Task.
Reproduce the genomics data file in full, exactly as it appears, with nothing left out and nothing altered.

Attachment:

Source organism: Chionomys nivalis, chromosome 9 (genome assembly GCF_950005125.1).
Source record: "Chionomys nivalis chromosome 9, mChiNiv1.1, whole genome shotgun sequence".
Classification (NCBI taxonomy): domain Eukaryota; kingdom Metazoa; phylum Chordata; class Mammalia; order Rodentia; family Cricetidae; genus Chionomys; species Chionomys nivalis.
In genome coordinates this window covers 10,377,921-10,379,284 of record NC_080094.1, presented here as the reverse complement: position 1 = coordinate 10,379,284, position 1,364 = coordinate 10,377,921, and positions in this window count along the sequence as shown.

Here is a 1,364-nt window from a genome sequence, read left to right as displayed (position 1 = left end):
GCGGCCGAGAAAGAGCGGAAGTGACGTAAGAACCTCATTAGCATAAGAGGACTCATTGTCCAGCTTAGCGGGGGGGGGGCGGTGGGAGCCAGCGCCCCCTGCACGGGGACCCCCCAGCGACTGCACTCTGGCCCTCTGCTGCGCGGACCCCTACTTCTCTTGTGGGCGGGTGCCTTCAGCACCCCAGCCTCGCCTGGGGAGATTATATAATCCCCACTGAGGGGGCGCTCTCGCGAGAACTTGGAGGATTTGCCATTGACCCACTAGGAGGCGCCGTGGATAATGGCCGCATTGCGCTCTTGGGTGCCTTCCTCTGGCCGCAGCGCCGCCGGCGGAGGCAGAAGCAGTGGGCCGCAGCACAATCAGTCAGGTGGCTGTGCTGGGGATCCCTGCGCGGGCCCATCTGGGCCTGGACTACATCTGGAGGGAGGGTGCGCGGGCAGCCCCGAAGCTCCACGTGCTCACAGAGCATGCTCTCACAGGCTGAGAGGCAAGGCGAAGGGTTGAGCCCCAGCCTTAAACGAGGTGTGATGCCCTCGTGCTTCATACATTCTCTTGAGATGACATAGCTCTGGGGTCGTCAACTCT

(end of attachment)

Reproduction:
Source organism: Chionomys nivalis, chromosome 9 (genome assembly GCF_950005125.1).
Source record: "Chionomys nivalis chromosome 9, mChiNiv1.1, whole genome shotgun sequence".
Classification (NCBI taxonomy): domain Eukaryota; kingdom Metazoa; phylum Chordata; class Mammalia; order Rodentia; family Cricetidae; genus Chionomys; species Chionomys nivalis.
In genome coordinates this window covers 10,377,921-10,379,284 of record NC_080094.1, presented here as the reverse complement: position 1 = coordinate 10,379,284, position 1,364 = coordinate 10,377,921, and positions in this window count along the sequence as shown.

Here is a 1,364-nt window from a genome sequence, read left to right as displayed (position 1 = left end):
GCGGCCGAGAAAGAGCGGAAGTGACGTAAGAACCTCATTAGCATAAGAGGACTCATTGTCCAGCTTAGCGGGGGGGGGGCGGTGGGAGCCAGCGCCCCCTGCACGGGGACCCCCCAGCGACTGCACTCTGGCCCTCTGCTGCGCGGACCCCTACTTCTCTTGTGGGCGGGTGCCTTCAGCACCCCAGCCTCGCCTGGGGAGATTATATAATCCCCACTGAGGGGGCGCTCTCGCGAGAACTTGGAGGATTTGCCATTGACCCACTAGGAGGCGCCGTGGATAATGGCCGCATTGCGCTCTTGGGTGCCTTCCTCTGGCCGCAGCGCCGCCGGCGGAGGCAGAAGCAGTGGGCCGCAGCACAATCAGTCAGGTGGCTGTGCTGGGGATCCCTGCGCGGGCCCATCTGGGCCTGGACTACATCTGGAGGGAGGGTGCGCGGGCAGCCCCGAAGCTCCACGTGCTCACAGAGCATGCTCTCACAGGCTGAGAGGCAAGGCGAAGGGTTGAGCCCCAGCCTTAAACGAGGTGTGATGCCCTCGTGCTTCATACATTCTCTTGAGATGACATAGCTCTGGGGTCGTCAACTCT